Terra is a decentralized financial payment network that rebuilds the traditional payment stack on the blockchain. It utilizes a basket of fiat-pegged stable coins, algorithmically stabilized by its reserve currency Luna, to facilitate programmable payments and open financial infrastructure development.
Luna is the reserve currency of the Terra platform. It has three core functions:
- Mine Terra transactions through staking.
- Ensure the price stability of Terra stable coins.
- Provide incentives for the platform’s blockchain validators.
The Terra protocol runs on a Proof of Stake (PoS) blockchain, whereby miners must stake their Luna in order to mine transactions. All else being equal, a validator who has staked more Luna has a higher chance of generating the next Terra block compared to another validator who has staked less. In essence, Luna represents a validator’s mining power.
However, in providing network security and validation, Luna holders and stakers are exposed to the price risks associated with the asset. This is because the Terra protocol readily exchanges Terra stablecoins for Luna at their determined exchange rate to maintain the peg. When demand is high and prices are above the peg, it will sell stablecoins for Luna. When demand is low and prices are below the peg, it does the opposite. In this way, validators absorb the short-term volatility of the network.
The Terra network achieves price stability by algorithmically adjusting its supply based on fluctuations in demand. Once it detects that a Terra stable coin has deviated from its peg, it will apply pressure to correct the deviation.
The protocol makes use of natural market forces to achieve this. For instance, if the price of 1 TerraUSD (UST) is above its $1 US dollar peg, the protocol must compensate by increasing the supply of UST. It mints some of the stablecoin and sells them on the open market. Arbitrageurs can then swap $1 US dollar worth of Luna in exchange for 1 TerraUSD and stand to profit. Minting and swapping occur until the supply of new UST is sufficient to bring back UST’s peg.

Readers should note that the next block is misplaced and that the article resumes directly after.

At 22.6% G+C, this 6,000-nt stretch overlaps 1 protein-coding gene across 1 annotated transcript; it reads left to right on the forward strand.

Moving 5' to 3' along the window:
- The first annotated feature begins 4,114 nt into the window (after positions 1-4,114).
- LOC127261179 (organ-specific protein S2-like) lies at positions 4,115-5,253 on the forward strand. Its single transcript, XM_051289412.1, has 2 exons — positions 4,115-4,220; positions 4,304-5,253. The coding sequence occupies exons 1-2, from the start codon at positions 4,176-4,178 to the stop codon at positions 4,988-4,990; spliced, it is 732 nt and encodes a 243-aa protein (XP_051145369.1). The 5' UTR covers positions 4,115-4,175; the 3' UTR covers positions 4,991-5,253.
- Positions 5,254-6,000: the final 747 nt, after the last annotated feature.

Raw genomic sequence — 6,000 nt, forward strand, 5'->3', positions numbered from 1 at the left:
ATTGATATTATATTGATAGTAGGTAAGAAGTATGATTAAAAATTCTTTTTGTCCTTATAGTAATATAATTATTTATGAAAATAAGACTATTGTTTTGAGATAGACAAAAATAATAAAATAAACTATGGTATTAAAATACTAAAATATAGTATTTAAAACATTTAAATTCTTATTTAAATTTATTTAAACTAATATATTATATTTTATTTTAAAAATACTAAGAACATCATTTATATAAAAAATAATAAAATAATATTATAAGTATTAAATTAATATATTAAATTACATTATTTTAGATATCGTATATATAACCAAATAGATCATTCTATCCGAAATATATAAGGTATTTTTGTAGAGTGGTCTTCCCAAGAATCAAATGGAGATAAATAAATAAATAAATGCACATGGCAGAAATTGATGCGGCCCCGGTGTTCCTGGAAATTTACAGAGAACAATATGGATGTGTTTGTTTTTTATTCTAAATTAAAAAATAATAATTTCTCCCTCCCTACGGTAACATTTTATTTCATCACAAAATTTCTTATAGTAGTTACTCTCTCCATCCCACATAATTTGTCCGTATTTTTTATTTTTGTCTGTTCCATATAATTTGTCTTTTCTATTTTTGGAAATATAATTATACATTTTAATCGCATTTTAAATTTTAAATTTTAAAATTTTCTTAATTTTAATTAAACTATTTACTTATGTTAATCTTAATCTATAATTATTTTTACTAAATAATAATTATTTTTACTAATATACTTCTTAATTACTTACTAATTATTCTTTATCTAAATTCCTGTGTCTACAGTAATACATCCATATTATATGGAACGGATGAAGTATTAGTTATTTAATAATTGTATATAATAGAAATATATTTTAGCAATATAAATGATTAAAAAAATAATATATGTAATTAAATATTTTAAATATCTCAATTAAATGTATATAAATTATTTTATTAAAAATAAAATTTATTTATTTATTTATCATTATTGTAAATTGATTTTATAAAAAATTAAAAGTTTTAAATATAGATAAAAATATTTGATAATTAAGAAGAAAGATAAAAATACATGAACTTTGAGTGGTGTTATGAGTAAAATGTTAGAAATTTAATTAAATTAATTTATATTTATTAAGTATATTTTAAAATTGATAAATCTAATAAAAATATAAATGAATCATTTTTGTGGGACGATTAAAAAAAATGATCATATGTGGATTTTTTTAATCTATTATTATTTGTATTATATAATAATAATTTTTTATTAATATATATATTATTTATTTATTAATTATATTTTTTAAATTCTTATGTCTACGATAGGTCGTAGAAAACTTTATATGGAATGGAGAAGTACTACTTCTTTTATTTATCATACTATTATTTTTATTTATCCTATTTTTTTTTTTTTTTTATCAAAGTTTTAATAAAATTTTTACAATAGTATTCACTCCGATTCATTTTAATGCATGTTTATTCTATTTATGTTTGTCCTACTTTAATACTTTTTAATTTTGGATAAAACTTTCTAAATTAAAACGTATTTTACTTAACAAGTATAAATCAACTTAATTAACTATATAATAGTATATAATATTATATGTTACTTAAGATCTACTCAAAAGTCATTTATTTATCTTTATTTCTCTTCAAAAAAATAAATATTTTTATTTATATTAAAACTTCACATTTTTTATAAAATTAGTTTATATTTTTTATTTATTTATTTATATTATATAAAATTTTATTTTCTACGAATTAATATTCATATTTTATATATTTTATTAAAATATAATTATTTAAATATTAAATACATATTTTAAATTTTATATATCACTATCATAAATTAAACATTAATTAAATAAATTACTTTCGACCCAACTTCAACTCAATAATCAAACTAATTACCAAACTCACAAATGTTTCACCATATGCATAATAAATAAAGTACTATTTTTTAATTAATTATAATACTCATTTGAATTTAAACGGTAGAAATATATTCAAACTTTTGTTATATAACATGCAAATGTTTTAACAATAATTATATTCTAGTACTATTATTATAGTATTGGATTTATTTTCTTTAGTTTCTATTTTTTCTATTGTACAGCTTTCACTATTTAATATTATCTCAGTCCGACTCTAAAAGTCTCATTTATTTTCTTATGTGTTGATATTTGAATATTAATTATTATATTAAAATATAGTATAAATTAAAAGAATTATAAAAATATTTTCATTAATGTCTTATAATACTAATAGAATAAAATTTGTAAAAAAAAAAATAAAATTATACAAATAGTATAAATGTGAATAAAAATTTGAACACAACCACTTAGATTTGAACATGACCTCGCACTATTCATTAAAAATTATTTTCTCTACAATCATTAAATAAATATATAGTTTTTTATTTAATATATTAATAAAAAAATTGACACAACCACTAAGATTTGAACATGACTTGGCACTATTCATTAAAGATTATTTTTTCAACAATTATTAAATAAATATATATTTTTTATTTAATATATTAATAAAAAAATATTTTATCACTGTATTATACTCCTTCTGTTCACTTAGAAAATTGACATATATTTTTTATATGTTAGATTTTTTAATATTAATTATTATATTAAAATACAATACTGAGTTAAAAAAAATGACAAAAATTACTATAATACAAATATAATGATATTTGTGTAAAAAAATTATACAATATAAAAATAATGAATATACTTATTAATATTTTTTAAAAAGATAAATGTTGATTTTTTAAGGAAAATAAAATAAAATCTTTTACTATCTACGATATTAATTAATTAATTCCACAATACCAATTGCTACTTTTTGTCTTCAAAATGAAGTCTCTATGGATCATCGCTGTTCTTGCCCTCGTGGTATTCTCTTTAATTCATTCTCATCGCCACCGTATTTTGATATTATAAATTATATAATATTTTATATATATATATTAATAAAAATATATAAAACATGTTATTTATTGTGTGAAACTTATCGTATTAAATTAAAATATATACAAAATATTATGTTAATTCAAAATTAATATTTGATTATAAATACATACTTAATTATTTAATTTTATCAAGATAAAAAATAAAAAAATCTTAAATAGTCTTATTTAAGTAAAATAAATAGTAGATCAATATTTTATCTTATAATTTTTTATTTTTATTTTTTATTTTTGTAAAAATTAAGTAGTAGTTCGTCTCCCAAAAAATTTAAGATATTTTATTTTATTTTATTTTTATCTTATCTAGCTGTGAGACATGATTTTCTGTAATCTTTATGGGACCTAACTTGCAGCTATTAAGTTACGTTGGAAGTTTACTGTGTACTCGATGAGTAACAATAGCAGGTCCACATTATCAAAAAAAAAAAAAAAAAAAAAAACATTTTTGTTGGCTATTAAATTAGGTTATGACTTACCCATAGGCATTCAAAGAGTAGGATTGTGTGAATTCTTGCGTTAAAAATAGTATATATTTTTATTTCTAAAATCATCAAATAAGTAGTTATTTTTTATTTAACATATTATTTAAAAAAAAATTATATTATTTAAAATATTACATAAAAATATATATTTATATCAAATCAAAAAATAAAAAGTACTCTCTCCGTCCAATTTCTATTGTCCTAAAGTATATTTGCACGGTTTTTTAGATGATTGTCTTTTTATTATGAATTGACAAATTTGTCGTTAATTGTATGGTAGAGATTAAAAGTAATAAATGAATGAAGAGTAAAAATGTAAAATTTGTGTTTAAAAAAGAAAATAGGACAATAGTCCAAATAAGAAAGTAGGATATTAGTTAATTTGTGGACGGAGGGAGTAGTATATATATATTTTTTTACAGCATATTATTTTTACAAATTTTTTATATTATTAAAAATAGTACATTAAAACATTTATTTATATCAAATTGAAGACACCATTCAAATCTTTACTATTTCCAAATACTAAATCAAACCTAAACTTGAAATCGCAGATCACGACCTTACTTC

Likewise, should the price of 1 TerraUSD drop below its $1 US dollar target, the protocol will decrease the supply of the stable coin. It mints Luna and sells them on the open market. Profit seekers can then exchange 1 UST for $1 US dollar worth of Luna and pocket the difference. In both cases, the Terra protocol prints as much stable coin or Luna as necessary until the peg for each asset is satisfied.
The protocol thus serves as a market-maker for Terra/Luna swaps. So long as there is a certain level of demand within the Terra ecosystem, either driven by Luna’s value or Terra’s transactions, the exchange of value between both assets preserves stability and mitigates volatility.
Luna launched on the Binance Exchange in August 2020, at a price of $0.38. By January 2021, the price was still at only $0.65, but quickly gained momentum, reaching an all-time high in December that year, of just below $104. Luna has retraced with the rest of the market since then, and is currently trading just below $50. The $50 – $60 seems to be very tough resistance to get break at the moment, but once we can get through this area, and also break the descending resistance trendline, the first profit-taking area will be the 0.618 Fibonacci retracement at around $80.
The Terra Luna Ecosystem is very exciting, and with Luna’s deflationary use case, the price of Luna is set to increase over time.